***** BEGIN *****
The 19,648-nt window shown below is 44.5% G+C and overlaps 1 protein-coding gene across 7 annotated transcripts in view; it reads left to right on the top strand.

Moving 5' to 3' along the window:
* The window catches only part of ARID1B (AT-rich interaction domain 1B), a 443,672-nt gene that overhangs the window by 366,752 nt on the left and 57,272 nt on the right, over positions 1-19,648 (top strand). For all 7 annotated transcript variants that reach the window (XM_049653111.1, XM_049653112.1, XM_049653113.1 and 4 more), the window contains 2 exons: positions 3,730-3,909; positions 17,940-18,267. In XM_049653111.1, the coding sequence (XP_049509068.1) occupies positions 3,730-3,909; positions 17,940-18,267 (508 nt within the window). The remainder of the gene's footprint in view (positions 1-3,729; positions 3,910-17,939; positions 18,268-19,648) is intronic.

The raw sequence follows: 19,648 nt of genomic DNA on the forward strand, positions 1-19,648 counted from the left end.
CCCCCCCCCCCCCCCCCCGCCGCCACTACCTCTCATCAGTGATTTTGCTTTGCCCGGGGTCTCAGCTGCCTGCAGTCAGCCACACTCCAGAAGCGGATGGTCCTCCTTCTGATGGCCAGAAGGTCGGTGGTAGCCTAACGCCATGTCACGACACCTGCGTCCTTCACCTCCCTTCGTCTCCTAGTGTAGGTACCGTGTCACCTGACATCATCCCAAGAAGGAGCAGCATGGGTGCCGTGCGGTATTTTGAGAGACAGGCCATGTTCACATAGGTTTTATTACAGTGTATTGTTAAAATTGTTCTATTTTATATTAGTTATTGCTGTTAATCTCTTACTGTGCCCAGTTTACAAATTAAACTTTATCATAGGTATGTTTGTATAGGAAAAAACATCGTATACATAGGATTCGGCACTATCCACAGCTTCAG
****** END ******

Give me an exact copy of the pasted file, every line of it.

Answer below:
The 19,648-nt window shown below is 44.5% G+C and overlaps 1 protein-coding gene across 7 annotated transcripts in view; it reads left to right on the top strand.

Moving 5' to 3' along the window:
* The window catches only part of ARID1B (AT-rich interaction domain 1B), a 443,672-nt gene that overhangs the window by 366,752 nt on the left and 57,272 nt on the right, over positions 1-19,648 (top strand). For all 7 annotated transcript variants that reach the window (XM_049653111.1, XM_049653112.1, XM_049653113.1 and 4 more), the window contains 2 exons: positions 3,730-3,909; positions 17,940-18,267. In XM_049653111.1, the coding sequence (XP_049509068.1) occupies positions 3,730-3,909; positions 17,940-18,267 (508 nt within the window). The remainder of the gene's footprint in view (positions 1-3,729; positions 3,910-17,939; positions 18,268-19,648) is intronic.

The raw sequence follows: 19,648 nt of genomic DNA on the forward strand, positions 1-19,648 counted from the left end.
CCCCCCCCCCCCCCCCCCGCCGCCACTACCTCTCATCAGTGATTTTGCTTTGCCCGGGGTCTCAGCTGCCTGCAGTCAGCCACACTCCAGAAGCGGATGGTCCTCCTTCTGATGGCCAGAAGGTCGGTGGTAGCCTAACGCCATGTCACGACACCTGCGTCCTTCACCTCCCTTCGTCTCCTAGTGTAGGTACCGTGTCACCTGACATCATCCCAAGAAGGAGCAGCATGGGTGCCGTGCGGTATTTTGAGAGACAGGCCATGTTCACATAGGTTTTATTACAGTGTATTGTTAAAATTGTTCTATTTTATATTAGTTATTGCTGTTAATCTCTTACTGTGCCCAGTTTACAAATTAAACTTTATCATAGGTATGTTTGTATAGGAAAAAACATCGTATACATAGGATTCGGCACTATCCACAGCTTCAG